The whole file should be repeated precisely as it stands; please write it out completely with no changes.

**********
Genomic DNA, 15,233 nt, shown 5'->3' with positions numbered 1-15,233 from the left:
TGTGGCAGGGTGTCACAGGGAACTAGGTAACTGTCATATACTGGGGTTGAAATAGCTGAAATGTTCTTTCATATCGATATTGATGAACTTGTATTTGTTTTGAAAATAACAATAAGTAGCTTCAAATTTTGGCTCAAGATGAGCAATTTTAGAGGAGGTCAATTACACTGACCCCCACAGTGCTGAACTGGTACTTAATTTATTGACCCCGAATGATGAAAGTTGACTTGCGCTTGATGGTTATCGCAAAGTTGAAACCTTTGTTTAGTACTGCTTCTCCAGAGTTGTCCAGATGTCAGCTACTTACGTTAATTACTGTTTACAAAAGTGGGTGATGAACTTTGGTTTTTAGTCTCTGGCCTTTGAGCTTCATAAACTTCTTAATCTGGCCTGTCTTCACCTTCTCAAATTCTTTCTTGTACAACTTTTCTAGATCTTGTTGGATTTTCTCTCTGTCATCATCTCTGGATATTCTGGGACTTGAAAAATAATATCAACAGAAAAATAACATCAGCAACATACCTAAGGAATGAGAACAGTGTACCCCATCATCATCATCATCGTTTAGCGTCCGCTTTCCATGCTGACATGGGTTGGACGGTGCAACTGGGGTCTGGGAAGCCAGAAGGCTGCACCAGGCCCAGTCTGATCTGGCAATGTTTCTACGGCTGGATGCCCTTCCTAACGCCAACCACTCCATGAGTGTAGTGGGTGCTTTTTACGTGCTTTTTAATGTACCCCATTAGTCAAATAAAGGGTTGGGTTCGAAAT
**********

Genomic DNA, 15,233 nt, shown 5'->3' with positions numbered 1-15,233 from the left:
TGTGGCAGGGTGTCACAGGGAACTAGGTAACTGTCATATACTGGGGTTGAAATAGCTGAAATGTTCTTTCATATCGATATTGATGAACTTGTATTTGTTTTGAAAATAACAATAAGTAGCTTCAAATTTTGGCTCAAGATGAGCAATTTTAGAGGAGGTCAATTACACTGACCCCCACAGTGCTGAACTGGTACTTAATTTATTGACCCCGAATGATGAAAGTTGACTTGCGCTTGATGGTTATCGCAAAGTTGAAACCTTTGTTTAGTACTGCTTCTCCAGAGTTGTCCAGATGTCAGCTACTTACGTTAATTACTGTTTACAAAAGTGGGTGATGAACTTTGGTTTTTAGTCTCTGGCCTTTGAGCTTCATAAACTTCTTAATCTGGCCTGTCTTCACCTTCTCAAATTCTTTCTTGTACAACTTTTCTAGATCTTGTTGGATTTTCTCTCTGTCATCATCTCTGGATATTCTGGGACTTGAAAAATAATATCAACAGAAAAATAACATCAGCAACATACCTAAGGAATGAGAACAGTGTACCCCATCATCATCATCATCGTTTAGCGTCCGCTTTCCATGCTGACATGGGTTGGACGGTGCAACTGGGGTCTGGGAAGCCAGAAGGCTGCACCAGGCCCAGTCTGATCTGGCAATGTTTCTACGGCTGGATGCCCTTCCTAACGCCAACCACTCCATGAGTGTAGTGGGTGCTTTTTACGTGCTTTTTAATGTACCCCATTAGTCAAATAAAGGGTTGGGTTCGAAAT